Leica M11 Monochrom review

Leica’s iconic black and white camera is back, and better than ever

Leica M11 Monochrom digital camera
(Image: © Gareth Bevan / Digital Camera World)

Digital Camera World Verdict

The Leica M11 Monochrom is one of the world’s most niche consumer cameras; a black and white, manual focus only rangefinder camera, which cannot shoot video, and also costs a cool $9000. These supposed shortcomings are actually its biggest strength, forcing you to carefully consider every shot you take. It harks back to the glory days of film photography and is one of the most enjoyable photography experiences I have had in a while. This is not a camera for the masses, Leica knows exactly who this camera's specific audience is, and exactly how to please them, and for those select few, there is some good news, it is probably the best version of this camera to date.


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    60-megapixel image quality

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    30/18 megapixels with increased dynamic range

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    Exceptional Leica build quality and styling

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    Lighter than previous generations

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    Enjoyable photography experience


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    Black and white only

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    No video

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    Manual focus only

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Sometimes this role isn’t easy, how do you objectively compare a highly specialized camera aimed at the upper echelons of photography connoisseurs to the all bells-and-whistles best mirrorless cameras? Cameras like the Sony A7R V or Canon EOS R3 are technical marvels, the Leica M11 Monochrom is a rangefinder design, manual focus only, black and white sensor camera, that doesn’t shoot video, and costs nearly the same as those two aforementioned cameras combined, on paper, it should be laughed out of the room.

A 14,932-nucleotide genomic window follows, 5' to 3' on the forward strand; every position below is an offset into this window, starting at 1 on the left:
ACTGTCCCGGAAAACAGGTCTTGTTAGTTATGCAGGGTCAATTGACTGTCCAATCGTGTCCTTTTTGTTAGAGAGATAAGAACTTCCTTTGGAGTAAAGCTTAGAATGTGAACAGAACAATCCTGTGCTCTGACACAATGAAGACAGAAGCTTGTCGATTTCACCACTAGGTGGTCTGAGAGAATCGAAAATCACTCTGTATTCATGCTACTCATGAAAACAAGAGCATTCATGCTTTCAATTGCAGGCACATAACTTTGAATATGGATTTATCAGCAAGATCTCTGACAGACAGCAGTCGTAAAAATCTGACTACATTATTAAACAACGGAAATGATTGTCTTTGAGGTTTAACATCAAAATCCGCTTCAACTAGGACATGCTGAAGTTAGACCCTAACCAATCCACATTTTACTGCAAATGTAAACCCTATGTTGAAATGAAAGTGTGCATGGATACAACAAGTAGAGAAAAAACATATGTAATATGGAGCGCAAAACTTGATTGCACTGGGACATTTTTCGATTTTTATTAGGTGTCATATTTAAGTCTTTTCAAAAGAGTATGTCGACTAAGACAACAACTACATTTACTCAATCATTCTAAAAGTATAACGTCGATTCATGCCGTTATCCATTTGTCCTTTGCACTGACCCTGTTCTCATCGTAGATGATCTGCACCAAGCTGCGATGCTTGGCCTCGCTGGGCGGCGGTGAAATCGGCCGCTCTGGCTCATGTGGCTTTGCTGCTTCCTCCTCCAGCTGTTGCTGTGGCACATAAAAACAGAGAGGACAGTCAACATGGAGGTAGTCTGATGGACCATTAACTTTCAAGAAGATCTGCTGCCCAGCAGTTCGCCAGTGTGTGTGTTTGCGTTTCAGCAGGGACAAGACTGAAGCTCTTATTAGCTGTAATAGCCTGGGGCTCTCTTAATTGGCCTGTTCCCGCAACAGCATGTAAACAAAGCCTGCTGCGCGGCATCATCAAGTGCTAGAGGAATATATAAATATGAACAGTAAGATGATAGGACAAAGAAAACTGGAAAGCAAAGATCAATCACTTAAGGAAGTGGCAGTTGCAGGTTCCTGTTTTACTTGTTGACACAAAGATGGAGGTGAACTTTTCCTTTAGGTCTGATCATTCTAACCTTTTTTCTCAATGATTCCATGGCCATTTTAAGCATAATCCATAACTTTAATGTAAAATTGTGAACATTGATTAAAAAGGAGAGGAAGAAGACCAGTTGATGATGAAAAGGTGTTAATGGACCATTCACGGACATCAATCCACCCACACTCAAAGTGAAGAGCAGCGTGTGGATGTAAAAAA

But this is Leica, a company renowned for its prestige design and build that attract only the most well-heeled photography enthusiasts, who don’t come seeking groundbreaking technology, but the image quality and the sheer joy of photography that Leica cameras provide. Leica cameras require you to be a "proper photographer" in the traditional sense more than any other camera on the market, this is the closest you can get to a film-like experience in digital, and all the frustrations and triumphs that come with that.

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Gareth Bevan
Reviews Editor

Gareth is a photographer based in London, working as a freelance photographer and videographer for the past several years, having the privilege to shoot for some household names. With work focusing on fashion, portrait and lifestyle content creation, he has developed a range of skills covering everything from editorial shoots to social media videos. Outside of work, he has a personal passion for travel and nature photography, with a devotion to sustainability and environmental causes.